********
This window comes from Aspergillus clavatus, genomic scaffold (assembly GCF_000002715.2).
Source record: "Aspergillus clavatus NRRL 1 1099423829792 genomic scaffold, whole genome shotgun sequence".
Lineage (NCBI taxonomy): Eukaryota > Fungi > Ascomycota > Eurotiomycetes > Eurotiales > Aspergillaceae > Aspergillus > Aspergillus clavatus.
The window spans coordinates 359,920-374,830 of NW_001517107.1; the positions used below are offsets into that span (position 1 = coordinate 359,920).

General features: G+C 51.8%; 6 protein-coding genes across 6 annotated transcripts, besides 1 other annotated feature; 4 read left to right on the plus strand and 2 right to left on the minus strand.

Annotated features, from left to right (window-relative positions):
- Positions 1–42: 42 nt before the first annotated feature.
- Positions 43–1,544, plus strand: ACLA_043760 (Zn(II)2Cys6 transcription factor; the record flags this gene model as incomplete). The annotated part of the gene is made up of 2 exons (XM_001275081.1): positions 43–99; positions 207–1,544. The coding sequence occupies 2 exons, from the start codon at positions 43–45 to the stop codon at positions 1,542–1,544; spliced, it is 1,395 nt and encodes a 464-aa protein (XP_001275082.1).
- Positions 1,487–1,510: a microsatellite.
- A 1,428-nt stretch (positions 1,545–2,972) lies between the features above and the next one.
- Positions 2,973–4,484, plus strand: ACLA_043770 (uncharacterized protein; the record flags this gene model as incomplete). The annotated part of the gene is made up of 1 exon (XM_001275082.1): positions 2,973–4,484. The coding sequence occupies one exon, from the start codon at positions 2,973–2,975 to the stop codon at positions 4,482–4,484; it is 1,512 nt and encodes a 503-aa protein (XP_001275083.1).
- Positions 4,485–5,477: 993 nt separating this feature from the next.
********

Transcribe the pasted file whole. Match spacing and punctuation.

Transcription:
This window comes from Aspergillus clavatus, genomic scaffold (assembly GCF_000002715.2).
Source record: "Aspergillus clavatus NRRL 1 1099423829792 genomic scaffold, whole genome shotgun sequence".
Lineage (NCBI taxonomy): Eukaryota > Fungi > Ascomycota > Eurotiomycetes > Eurotiales > Aspergillaceae > Aspergillus > Aspergillus clavatus.
The window spans coordinates 359,920-374,830 of NW_001517107.1; the positions used below are offsets into that span (position 1 = coordinate 359,920).

General features: G+C 51.8%; 6 protein-coding genes across 6 annotated transcripts, besides 1 other annotated feature; 4 read left to right on the plus strand and 2 right to left on the minus strand.

Annotated features, from left to right (window-relative positions):
- Positions 1–42: 42 nt before the first annotated feature.
- Positions 43–1,544, plus strand: ACLA_043760 (Zn(II)2Cys6 transcription factor; the record flags this gene model as incomplete). The annotated part of the gene is made up of 2 exons (XM_001275081.1): positions 43–99; positions 207–1,544. The coding sequence occupies 2 exons, from the start codon at positions 43–45 to the stop codon at positions 1,542–1,544; spliced, it is 1,395 nt and encodes a 464-aa protein (XP_001275082.1).
- Positions 1,487–1,510: a microsatellite.
- A 1,428-nt stretch (positions 1,545–2,972) lies between the features above and the next one.
- Positions 2,973–4,484, plus strand: ACLA_043770 (uncharacterized protein; the record flags this gene model as incomplete). The annotated part of the gene is made up of 1 exon (XM_001275082.1): positions 2,973–4,484. The coding sequence occupies one exon, from the start codon at positions 2,973–2,975 to the stop codon at positions 4,482–4,484; it is 1,512 nt and encodes a 503-aa protein (XP_001275083.1).
- Positions 4,485–5,477: 993 nt separating this feature from the next.